First, check in with your feelings. If you’re thinking about hurting yourself, you no longer find pleasure in the things you used to enjoy, or you feel down in the dumps for a prolonged period of time, seek medical attention immediately. Let your doctor know how you are feeling.
When the need for assistance is not quite as urgent, but you could use some connection and mental health support, therapists can help you learn how to accept your skin and see yourself in a positive light. Psychotherapy can help you lessen the psychological impact of vitiligo. Cognitive behavioral therapy can help you find new ways to think about living with vitiligo.
MyVitiligoTeam members have found these coping methods helpful. One member said, “I’ve been working intensely with a therapist to help me accept this condition and my new normal. The therapy is helping, one day at a time.”
Another explained, “I am seeing a therapist because of my depression and anxiety going through all of this.” A third said, “I actually have a therapist that I've been seeing since I was 13, and it helps a lot.”
Support groups, even online groups like MyVitiligoTeam, can help you realize how many people live with vitiligo. When you hear about others’ experiences, you won’t feel so alone. This can improve your self-image, body image, and mental outlook. “Having this support group helps me a lot, and I will embrace it,” one member said.
Still other people cope with vitiligo by accepting that it — and its effects — are going to be part of their lives on an ongoing basis. This kind of acceptance can leave you feeling more free to go about your days without covering up or being concerned about what other people say.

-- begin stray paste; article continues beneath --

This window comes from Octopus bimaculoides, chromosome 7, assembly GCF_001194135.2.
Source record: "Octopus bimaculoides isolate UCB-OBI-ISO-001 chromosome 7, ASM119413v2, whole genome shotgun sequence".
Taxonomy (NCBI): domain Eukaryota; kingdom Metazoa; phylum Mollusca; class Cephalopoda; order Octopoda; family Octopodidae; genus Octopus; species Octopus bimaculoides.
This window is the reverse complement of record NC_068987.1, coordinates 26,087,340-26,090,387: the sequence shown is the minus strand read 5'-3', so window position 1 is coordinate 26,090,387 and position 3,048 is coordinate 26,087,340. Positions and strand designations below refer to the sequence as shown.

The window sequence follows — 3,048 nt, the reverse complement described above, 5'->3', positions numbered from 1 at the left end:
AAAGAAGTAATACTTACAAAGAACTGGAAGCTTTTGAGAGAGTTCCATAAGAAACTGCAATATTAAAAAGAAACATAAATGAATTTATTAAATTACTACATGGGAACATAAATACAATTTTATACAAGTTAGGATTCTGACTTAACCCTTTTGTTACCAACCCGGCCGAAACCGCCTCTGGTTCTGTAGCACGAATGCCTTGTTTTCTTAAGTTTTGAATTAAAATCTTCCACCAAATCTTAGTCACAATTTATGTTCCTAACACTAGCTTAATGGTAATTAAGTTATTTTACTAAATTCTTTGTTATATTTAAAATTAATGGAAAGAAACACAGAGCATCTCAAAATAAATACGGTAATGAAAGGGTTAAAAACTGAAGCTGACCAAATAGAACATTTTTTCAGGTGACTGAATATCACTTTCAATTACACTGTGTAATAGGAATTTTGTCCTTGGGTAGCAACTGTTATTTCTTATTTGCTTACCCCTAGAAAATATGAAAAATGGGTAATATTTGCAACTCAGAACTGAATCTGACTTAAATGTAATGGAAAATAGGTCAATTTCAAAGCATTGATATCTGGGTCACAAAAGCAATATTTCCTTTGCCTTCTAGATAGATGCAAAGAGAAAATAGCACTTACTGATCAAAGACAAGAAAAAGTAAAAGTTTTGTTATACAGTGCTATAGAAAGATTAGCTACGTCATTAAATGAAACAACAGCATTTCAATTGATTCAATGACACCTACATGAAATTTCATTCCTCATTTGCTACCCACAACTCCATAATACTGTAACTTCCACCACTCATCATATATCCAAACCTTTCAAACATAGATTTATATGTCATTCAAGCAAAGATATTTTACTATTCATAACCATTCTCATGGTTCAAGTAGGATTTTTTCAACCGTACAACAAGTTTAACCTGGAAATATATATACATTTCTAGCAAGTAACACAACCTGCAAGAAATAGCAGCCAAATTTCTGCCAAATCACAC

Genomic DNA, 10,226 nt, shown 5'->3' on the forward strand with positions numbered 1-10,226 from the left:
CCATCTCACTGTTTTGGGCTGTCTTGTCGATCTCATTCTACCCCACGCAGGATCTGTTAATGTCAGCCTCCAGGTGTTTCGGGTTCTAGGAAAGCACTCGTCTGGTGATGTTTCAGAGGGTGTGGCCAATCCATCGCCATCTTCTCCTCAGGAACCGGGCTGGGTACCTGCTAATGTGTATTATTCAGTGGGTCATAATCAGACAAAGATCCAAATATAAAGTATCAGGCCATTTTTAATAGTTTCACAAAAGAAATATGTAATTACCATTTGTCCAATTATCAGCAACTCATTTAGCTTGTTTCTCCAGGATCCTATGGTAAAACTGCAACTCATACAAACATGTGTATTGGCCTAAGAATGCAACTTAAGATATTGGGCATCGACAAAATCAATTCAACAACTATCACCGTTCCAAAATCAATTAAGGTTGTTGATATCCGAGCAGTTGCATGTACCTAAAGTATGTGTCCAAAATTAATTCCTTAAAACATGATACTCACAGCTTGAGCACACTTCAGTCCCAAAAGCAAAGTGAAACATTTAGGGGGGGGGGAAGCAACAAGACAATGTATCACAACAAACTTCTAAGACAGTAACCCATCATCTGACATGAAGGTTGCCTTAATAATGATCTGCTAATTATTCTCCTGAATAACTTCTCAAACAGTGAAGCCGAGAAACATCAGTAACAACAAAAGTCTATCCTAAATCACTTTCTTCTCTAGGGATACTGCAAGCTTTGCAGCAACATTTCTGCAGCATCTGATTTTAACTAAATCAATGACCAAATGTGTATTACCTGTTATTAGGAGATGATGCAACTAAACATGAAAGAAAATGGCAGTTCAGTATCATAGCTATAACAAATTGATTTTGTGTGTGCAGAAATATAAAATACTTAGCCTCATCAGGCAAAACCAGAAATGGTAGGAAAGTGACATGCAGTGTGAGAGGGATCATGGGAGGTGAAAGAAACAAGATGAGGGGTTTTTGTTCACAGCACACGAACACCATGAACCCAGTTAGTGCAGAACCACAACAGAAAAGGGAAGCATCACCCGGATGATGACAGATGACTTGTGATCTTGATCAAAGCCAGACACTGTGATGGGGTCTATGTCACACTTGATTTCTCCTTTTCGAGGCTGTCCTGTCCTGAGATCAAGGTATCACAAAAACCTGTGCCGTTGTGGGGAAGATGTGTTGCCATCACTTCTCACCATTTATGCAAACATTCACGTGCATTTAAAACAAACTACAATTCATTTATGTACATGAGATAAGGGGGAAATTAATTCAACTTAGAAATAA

Some team members have found this place of acceptance. One explained, “My spots are more noticeable in the summer, but I accept myself as I am.” Another added, “It took me many years to accept my vitiligo, but now I have self-esteem and confidence. I don't wear makeup or do anything to conceal my skin. We're beautiful as we are.” And another said, “Just remember vitiligo doesn’t define you. It’s important to embrace it and accept that you are still beautiful in the skin that you are in.”
Vitiligo acceptance can remind you that you are more than depigmentation on your skin. Look for people who have taken a confident stance with vitiligo via support groups, social media, or in-person events. This can make it easier to adopt it for yourself.
Stress has been linked to vitiligo and other skin conditions, as well as to mental health impairment. One team member said, “I’ve been wondering if stress is making my vitiligo worse!”
Look for ways to reduce stress in your life. Avoiding stress can help you process your feelings about the condition, care for your mental health, and then continue on with the rest of your life. This worked for one team member, who encouraged others: “Don’t stress. I’ve had it for five years, and I continue like nothing is happening. Enjoy your life!!! We are beautiful regardless.”
If stress surrounding vitiligo is getting to you, try yoga, meditation, or exercise. These can help you release the stress so you are free to live your life the way you want to, without as much concern over your vitiligo. You can also try this guided meditation for self-kindness.
If you’re experiencing negative social or psychological effects from vitiligo, talk to your health care provider or dermatologist today. They can help you find solutions and support, so you can resolve the issues you’re having. They can talk to you about options for treatment of vitiligo and, if needed, may help you find medications for depression or anxiety. They can also refer you to a therapist who can help.
You are not alone in living with vitiligo. There is help and support.
MyVitiligoTeam is the social network for people with vitiligo and their loved ones. On MyVitiligoTeam, more than 12,000 members come together to ask questions, give advice, and share their stories with others who understand life with vitiligo.
Have you found ways to cope with the psychosocial effects of vitiligo? What advice would you give to others? Share your experience in the comments below, or start a conversation by posting on your Activities page.
In partnership with the Global Vitiligo Foundation, which strives to improve the quality of life for individuals with vitiligo through education, research, clinical care, and community support.